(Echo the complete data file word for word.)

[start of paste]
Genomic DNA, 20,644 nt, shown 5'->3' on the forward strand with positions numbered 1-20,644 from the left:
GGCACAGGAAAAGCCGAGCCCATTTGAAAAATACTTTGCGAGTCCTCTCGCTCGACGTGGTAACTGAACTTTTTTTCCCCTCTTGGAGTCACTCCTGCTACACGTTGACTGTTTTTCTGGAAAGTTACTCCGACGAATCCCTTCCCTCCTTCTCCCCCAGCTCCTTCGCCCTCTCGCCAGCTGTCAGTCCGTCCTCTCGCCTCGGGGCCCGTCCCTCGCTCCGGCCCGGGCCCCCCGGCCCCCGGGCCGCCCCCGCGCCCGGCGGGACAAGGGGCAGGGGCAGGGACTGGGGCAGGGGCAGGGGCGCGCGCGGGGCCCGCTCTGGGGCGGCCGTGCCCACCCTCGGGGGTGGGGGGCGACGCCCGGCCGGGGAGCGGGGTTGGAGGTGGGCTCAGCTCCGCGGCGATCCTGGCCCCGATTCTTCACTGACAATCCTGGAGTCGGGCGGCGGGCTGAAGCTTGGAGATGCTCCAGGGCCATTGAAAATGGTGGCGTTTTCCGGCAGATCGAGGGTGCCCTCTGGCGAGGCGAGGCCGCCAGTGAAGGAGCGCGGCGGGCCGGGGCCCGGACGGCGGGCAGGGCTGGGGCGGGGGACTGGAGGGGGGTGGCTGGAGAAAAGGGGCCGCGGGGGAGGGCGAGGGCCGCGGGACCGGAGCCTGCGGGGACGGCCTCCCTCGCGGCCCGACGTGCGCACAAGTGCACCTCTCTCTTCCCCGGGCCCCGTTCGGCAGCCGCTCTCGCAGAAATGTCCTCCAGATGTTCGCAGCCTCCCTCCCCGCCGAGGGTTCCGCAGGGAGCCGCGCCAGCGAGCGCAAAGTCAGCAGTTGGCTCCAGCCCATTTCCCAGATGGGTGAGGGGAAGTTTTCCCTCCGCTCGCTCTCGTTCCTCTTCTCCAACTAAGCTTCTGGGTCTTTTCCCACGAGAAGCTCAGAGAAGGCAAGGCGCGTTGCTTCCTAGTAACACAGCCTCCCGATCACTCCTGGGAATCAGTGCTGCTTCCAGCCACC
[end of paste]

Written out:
Genomic DNA, 20,644 nt, shown 5'->3' on the forward strand with positions numbered 1-20,644 from the left:
GGCACAGGAAAAGCCGAGCCCATTTGAAAAATACTTTGCGAGTCCTCTCGCTCGACGTGGTAACTGAACTTTTTTTCCCCTCTTGGAGTCACTCCTGCTACACGTTGACTGTTTTTCTGGAAAGTTACTCCGACGAATCCCTTCCCTCCTTCTCCCCCAGCTCCTTCGCCCTCTCGCCAGCTGTCAGTCCGTCCTCTCGCCTCGGGGCCCGTCCCTCGCTCCGGCCCGGGCCCCCCGGCCCCCGGGCCGCCCCCGCGCCCGGCGGGACAAGGGGCAGGGGCAGGGACTGGGGCAGGGGCAGGGGCGCGCGCGGGGCCCGCTCTGGGGCGGCCGTGCCCACCCTCGGGGGTGGGGGGCGACGCCCGGCCGGGGAGCGGGGTTGGAGGTGGGCTCAGCTCCGCGGCGATCCTGGCCCCGATTCTTCACTGACAATCCTGGAGTCGGGCGGCGGGCTGAAGCTTGGAGATGCTCCAGGGCCATTGAAAATGGTGGCGTTTTCCGGCAGATCGAGGGTGCCCTCTGGCGAGGCGAGGCCGCCAGTGAAGGAGCGCGGCGGGCCGGGGCCCGGACGGCGGGCAGGGCTGGGGCGGGGGACTGGAGGGGGGTGGCTGGAGAAAAGGGGCCGCGGGGGAGGGCGAGGGCCGCGGGACCGGAGCCTGCGGGGACGGCCTCCCTCGCGGCCCGACGTGCGCACAAGTGCACCTCTCTCTTCCCCGGGCCCCGTTCGGCAGCCGCTCTCGCAGAAATGTCCTCCAGATGTTCGCAGCCTCCCTCCCCGCCGAGGGTTCCGCAGGGAGCCGCGCCAGCGAGCGCAAAGTCAGCAGTTGGCTCCAGCCCATTTCCCAGATGGGTGAGGGGAAGTTTTCCCTCCGCTCGCTCTCGTTCCTCTTCTCCAACTAAGCTTCTGGGTCTTTTCCCACGAGAAGCTCAGAGAAGGCAAGGCGCGTTGCTTCCTAGTAACACAGCCTCCCGATCACTCCTGGGAATCAGTGCTGCTTCCAGCCACC